The Tutankhamun Exhibit
Jewelry and Ornamentation
Datable evidence suggests that earrings of the stud type were introduced into the Egyptian parure towards the end of Amenhotpe III's reign or in the Amarna period; they were therefore still a relatively recent innovation in the time of Tutankhamun. At least three pairs were included in his funerary equipment, two of gold inlaid with semiprecious stones and the more modest examples - one incomplete - illustrated here. The complete specimen in this pair shows that each stud originally consisted of inner and outer mushroom-shaped bosses attached to shanks of tubular form, one slightly larger in diameter than the other, which fitted into the perforated lobes of the ears in a telescopic fashion. The tubes are made of gold, corrugated to provide a better grip.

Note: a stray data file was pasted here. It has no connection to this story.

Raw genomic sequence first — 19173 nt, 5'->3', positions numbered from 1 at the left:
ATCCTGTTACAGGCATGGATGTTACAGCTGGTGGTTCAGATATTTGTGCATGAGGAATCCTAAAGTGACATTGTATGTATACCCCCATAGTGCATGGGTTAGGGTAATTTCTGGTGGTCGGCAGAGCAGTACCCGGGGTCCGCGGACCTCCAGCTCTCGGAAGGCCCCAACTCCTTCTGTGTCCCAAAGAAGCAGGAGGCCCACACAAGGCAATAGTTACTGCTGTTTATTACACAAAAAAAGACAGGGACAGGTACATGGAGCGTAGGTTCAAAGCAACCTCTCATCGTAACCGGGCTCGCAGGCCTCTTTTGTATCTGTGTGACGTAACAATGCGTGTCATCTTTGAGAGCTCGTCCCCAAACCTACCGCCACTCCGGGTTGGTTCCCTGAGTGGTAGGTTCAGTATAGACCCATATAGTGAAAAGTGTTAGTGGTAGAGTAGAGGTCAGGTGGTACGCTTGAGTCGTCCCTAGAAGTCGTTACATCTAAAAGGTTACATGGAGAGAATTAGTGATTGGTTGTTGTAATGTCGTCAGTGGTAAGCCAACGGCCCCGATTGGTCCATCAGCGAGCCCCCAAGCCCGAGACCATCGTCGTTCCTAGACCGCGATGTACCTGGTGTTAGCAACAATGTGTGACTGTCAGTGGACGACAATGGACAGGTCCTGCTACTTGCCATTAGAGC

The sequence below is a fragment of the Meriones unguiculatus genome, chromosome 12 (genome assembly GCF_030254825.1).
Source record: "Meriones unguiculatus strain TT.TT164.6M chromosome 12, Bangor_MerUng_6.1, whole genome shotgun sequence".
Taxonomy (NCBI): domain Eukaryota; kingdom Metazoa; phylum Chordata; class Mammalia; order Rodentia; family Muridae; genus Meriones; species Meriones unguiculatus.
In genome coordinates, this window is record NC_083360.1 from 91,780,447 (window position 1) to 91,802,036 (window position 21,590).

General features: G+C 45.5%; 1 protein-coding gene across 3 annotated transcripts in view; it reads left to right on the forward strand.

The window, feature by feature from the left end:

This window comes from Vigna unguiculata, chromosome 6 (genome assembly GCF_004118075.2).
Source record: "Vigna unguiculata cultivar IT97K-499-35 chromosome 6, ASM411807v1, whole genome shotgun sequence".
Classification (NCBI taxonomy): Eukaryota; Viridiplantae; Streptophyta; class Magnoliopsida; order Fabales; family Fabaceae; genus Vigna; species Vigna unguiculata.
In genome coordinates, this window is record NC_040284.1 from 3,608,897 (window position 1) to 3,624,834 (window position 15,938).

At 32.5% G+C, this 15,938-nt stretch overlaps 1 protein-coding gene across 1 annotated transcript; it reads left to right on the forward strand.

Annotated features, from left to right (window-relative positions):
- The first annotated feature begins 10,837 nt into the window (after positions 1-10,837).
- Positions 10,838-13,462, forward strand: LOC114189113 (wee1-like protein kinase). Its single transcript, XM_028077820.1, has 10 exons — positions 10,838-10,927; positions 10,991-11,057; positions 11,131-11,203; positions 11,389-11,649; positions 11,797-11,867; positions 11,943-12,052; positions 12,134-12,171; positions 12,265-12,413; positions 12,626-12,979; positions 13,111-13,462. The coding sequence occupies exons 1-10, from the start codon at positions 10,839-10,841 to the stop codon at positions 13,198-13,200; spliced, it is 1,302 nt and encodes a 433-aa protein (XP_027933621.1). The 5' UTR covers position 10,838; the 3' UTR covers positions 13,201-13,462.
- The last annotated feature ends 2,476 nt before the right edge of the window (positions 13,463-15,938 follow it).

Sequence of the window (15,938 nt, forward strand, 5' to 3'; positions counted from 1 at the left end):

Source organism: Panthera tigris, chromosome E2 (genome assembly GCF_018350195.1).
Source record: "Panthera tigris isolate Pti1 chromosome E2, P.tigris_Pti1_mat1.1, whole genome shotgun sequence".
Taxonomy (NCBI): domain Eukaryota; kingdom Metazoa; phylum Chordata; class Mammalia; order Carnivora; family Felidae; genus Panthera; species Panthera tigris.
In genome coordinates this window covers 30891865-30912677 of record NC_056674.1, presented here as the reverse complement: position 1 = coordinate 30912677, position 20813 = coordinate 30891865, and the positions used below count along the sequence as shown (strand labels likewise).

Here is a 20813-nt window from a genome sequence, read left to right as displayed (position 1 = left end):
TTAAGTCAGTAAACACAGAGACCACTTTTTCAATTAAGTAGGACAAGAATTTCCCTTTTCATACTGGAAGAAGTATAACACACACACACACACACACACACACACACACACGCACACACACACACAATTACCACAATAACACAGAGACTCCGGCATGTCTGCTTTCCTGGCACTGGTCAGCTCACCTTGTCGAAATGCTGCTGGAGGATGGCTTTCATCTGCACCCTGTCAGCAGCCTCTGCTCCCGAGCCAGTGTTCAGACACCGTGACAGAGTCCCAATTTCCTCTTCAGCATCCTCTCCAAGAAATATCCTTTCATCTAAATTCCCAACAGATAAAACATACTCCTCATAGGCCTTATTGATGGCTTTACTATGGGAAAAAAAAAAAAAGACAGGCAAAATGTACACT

When worn, the only part of the ear stud that could be seen was the outer boss; it might be plain or decorated. In these studs the greater part of each boss is made of reddish black resin, a substance used in many pieces of Tutankhamun's jewelry. It differs in its composition from amber and is believed to be a product of coniferous trees brought to Egypt from the region of Lebanon. The material used for the white band has been identified by different authorities as crystalline limestone and as ivory, and similarly the center cap as possibly glass and as translucent calcite, which may have been fixed with a cement containing a red pigment to give it a reddish hue.